At Belmont on 23rd November 1899 both battalions of the Coldstreams did well. Lord Methuen said: "The 1st Battalion Coldstream Guards attacked the ridge, S W of Mount Blanc. Colonel Codrington handled his battalion coolly and well". Three other officers were praised. In his report General Colvile says: "The battalion came under fire from 'Mount Blanc' at about 800 yards, and Lieutenant Colonel Codrington, swinging his left round to meet this, became committed to a frontal attack on 'Mount Blanc', which his battalion accomplished in a very brilliant manner with remarkably little loss. The battalion's losses were 7 men killed and 1 officer and about 20 men wounded".
At Modder River the 1st Battalion was at first in reserve, but soon had to extend the line to the right, and had to lie all day under a heavy fire. Their losses were about 20 wounded. Major Granville Smith was mentioned "for volunteering to find a ford, which he did in dangerous mud and a strong river". Four non-commissioned officers of the Coldstreams were mentioned, but their battalion was not given.
At Magersfontein, 11th December (see 2nd Black Watch), the 1st Battalion was heavily engaged. Their losses were approximately 13 men killed, 5 officers and 50 men wounded. Colonel Codrington, who was wounded, "insisted on remaining in command of his battalion till nightfall". Major the Honourable W Lambton "refused to be carried because the bearers were exposed to fire; he remained on the ground for thirty-seven hours without food or water".
After the Guards Brigade returned from Koomati Poort the 1st Battalion was for a time at Heidelberg, and were thence railed to Cape Colony, where part of them were put into mobile columns, and thenceforth the battalion did much weary trekking and garrison work in Cape Colony until the end of the war. Naauwpoort and De Aar were the points where the Coldstreams were mainly employed during 1901 and the first six months of 1902.
Twenty - eight officers and 35 non - commissioned officers and men of the Coldstreams were mentioned in Lord Roberts' final despatch. These embraced both 1st and 2nd Battalions. In Lord Kitchener's final despatch 9 officers and 10 non-commissioned officers and men of the Coldstreams were mentioned.
The 2nd Battalion sailed on the Gascon, and arrived at the Cape about 12th November 1899. Along with the 3rd Grenadier Guards, 1st Coldstream, and 1st Scots Guards, they formed the 1st or Guards Brigade, the work of which has been sketched under the 3rd Grenadiers.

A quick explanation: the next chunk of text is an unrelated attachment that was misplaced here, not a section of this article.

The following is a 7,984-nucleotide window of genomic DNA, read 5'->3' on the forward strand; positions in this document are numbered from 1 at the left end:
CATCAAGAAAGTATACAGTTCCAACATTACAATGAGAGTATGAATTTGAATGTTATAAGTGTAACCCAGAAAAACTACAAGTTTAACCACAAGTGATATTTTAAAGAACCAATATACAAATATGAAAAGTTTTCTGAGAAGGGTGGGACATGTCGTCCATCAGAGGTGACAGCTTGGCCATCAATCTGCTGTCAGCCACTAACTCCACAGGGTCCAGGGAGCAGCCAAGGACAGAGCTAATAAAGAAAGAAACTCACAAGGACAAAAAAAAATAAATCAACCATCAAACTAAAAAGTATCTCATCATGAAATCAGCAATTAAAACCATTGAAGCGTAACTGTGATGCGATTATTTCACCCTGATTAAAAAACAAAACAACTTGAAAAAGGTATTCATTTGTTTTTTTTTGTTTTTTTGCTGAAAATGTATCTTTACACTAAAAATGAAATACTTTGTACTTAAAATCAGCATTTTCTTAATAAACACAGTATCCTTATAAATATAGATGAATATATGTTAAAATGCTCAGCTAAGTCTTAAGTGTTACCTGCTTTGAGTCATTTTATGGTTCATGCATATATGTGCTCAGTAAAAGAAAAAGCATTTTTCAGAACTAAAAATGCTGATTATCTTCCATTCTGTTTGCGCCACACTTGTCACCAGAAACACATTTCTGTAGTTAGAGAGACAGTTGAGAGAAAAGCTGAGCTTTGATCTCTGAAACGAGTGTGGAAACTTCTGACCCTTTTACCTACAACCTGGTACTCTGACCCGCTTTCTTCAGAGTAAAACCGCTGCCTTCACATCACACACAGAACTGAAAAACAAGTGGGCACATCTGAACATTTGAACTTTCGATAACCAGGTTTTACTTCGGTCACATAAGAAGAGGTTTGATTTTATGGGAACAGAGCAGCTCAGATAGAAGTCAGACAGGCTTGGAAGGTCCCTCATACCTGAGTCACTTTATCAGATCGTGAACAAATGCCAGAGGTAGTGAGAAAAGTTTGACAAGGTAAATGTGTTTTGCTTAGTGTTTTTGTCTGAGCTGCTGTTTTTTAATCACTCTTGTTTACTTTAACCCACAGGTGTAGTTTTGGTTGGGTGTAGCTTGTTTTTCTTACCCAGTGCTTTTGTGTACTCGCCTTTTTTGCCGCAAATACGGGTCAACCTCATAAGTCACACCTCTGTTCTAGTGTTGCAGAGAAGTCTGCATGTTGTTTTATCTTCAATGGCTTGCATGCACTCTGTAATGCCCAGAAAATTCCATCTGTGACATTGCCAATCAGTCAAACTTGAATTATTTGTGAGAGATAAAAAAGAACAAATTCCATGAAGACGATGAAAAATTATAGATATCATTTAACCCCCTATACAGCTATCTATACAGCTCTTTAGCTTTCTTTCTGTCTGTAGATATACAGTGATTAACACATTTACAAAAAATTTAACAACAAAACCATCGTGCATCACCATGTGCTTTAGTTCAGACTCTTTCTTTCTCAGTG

At Belmont, 23rd November 1899, the battalion was not very heavily engaged. Lord Methuen in his despatch of 26th November said, "They were well handled, Major the Honourable A Henniker's services proving of great value". Two other officers were mentioned. The battalion's losses were light.
At Modder River the battalion was on the left of the Guards Brigade — that is, opposite the enemy's centre—and was all day under an extremely heavy fire. Many non-commissioned officers and men of the Coldstreams exhibited unsurpassable gallantry, and several were mentioned in Lord Methuen's despatch of 1st December, but the number of the battalion was not given. One officer of the 2nd Coldstreams was mentioned. The battalion's losses were 2 officers, including Colonel Stopford, and 10 men killed, and 1 officer and 56 men wounded.
At Magersfontein the battalion was in the firing line most of the day, and lost 1 officer and 2 men killed and 22 men wounded. "Major the Marquis of Winchester was killed whilst displaying almost reckless courage". Three non-commissioned officers were also mentioned in Lord Methuen's despatch of 15th February 1900 for great courage.
With the remainder of the brigade the battalion took part in the advances to Bloemfontein, Pretoria, and Koomati Poort. At Pan, in the Eastern Transvaal, they had the misfortune to have 5 men killed and 1 officer and 13 men injured in a railway accident on 1st October 1900.
After the Guards Brigade returned from Koomati Poort the 2nd Coldstreams were ordered to Potchefstroom. In the beginning of 1901 they were sent to Cape Colony. The headquarters were generally about Graaf Reinet down to the close of the campaign, but the battalion was much scattered; for example, two companies occupied Richmond and another was at Britstown. About 70 men of the 2nd Coldstreams along with some local troops formed the garrison of Aberdeen when it was attacked on the night of 18th May 1902, shortly before peace was declared. The attack was driven off, the enemy losing several killed.
Judging by the numerous reports of concerts and sports which appeared in the 'Household Brigade Magazine' the stay at Graaf Reinet had some peaceful features, and its memories cannot be exclusively warlike.
As to mentions by Lord Roberts and in the final despatch of Lord Kitchener, reference is made to the notes under the 1st Battalion.
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